S&A: Did you see When They See Us becoming as big as it has become, including breaking Netflix records?

SW: Reading the [When They See Us] script, I knew it was going to be something powerful. Anything Ms. Ava puts her hands on is pretty much gold. We need to be paying attention to everything that she does, so whether I was going to be in it or not, I knew it was going to become a cultural phenomenon, and rightfully so.

Photo by Michael Kovac/Getty Images for Vanity Fair Photo by Michael Kovac/Getty Images for Vanity Fair

S&A: This is your second project with DuVernay, with the first one being A Wrinkle in Time. What has it been like to work with DuVernay?

SW: She is so incredible. She's so hands-on and really cares about, of course, her film or whatever she's working on, but she also cares about the cast and crew. She doesn't care what you look like, how tall you are, your sexuality, as long as you can do the job and you can do the job right and you have a willingness to collaborate, she wants you on the team. I feel that's so amazing and so important and she's willing to give people opportunities and not just make all the opportunities for herself, which is why I feel she's been so successful. She advocates for the ones that she loves and she advocated for me, which has afforded me to have more opportunities. So, I'm glad I had the opportunity to work with her on those two projects and I hope to have the opportunity to work with her again.

S&A: Fans have wanted you and Zendaya to play sisters for a while now, and you do in Euphoria. What's the experience like working with her?

SW: Amazing. I've admired her for quite a while now, so to have the universe come full circle and have her as a big sis on screen and offscreen is a blessing. I'm so proud of her and to see the trajectory of her career, from Shake It Up to Euphoria now, is unbelievable. I'm glad I'm able to share the screen with her so people can be able to see Gia and Rue's relationship really grow and really become a real storyline in Season 2.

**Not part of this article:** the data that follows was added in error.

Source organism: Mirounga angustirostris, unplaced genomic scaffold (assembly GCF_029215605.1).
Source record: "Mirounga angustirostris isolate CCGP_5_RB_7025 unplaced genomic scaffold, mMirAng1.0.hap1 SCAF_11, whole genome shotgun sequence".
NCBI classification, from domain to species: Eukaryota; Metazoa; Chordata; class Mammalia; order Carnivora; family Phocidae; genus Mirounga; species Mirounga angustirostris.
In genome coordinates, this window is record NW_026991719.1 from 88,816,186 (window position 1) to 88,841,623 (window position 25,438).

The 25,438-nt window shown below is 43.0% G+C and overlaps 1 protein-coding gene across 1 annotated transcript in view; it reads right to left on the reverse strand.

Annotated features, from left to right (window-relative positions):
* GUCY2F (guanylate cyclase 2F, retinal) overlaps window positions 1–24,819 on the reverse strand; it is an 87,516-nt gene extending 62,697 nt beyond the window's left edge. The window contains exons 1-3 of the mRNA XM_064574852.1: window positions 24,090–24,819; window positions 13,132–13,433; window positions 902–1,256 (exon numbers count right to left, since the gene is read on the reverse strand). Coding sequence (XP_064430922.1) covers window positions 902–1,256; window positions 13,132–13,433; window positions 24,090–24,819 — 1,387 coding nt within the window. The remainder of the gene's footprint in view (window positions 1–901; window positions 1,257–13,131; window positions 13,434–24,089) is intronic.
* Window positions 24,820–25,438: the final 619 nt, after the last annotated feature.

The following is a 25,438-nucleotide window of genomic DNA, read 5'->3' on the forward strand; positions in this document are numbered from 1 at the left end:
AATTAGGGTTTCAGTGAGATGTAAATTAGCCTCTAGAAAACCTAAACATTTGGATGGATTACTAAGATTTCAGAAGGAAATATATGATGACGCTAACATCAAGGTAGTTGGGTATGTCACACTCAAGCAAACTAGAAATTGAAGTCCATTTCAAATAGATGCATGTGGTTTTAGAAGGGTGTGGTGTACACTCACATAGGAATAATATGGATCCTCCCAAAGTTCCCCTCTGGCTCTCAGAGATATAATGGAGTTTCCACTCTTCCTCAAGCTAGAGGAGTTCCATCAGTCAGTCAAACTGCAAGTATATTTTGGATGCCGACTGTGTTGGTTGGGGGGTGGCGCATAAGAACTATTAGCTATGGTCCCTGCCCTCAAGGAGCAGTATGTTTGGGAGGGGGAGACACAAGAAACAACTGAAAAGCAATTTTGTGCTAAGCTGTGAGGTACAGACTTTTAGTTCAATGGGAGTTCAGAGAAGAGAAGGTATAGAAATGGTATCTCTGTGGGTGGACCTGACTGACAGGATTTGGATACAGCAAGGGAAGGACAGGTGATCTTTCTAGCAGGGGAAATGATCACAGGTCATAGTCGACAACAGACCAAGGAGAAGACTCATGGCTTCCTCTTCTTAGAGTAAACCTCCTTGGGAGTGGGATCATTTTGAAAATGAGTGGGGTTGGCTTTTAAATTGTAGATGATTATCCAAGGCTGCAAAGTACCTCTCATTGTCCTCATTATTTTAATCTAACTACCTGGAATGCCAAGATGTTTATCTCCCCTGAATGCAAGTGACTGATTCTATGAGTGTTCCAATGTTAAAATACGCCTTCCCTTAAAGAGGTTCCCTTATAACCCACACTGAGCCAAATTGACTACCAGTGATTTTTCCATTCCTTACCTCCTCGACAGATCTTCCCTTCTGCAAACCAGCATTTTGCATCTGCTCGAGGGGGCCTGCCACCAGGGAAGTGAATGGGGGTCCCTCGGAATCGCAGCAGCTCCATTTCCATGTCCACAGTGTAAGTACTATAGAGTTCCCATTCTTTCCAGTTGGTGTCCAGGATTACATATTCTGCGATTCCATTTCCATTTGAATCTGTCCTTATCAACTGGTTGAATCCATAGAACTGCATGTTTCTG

Storm Reid and Zendaya in 'Euphoria.' (Photo: HBO) Photo: HBO

S&A: Fans have taken to Euphoria to the point of developing theories about the show. What do you think about Euphoria's fandom?

SW: It's amazing to see how much people appreciate our show and how much people have gravitated to it. I feel like they have gravitated to it not only because it's entertainment but we're having real conversations about what people are going through as teenagers and we're trying to bridge the disconnect between people who don't understand us, because we are very complex even though we are very young and we do go through a lot. Just to see the memes that come up on Twitter every Sunday or the theories has been amazing. This project, Euphoria, has been a cultural phenomenon for the younger generation as well, so I'm proud to be a part of it.

S&A: What's something that you would like to see happen in Euphoria Season 2?

SW: I would love to see Gia's character develop a lot more and for her to actually become a human and for her to actually have her own storyline which I feel like is going to happen with the conversations we've been having. To really just explore what teenagers go through and also the trauma Rue has put her through and see where she develops and goes as a character. Will she continue to try to be the good little sister and do everything right or will she go down a path and start to make the bad decisions Rue has made in the past? I can't wait to see what the creators and producers do with my character.

 

Don't Let Go will be in theaters August 30.

 

READ MORE:

A Definitive Ranking Of The Characters On 'Euphoria' From Worst To Not Worst

Blumhouse's David Oyelowo-Storm Reid Thriller Gets New Name, Release Date

 

Photo: CHRIS DELMAS/AFP/Getty Images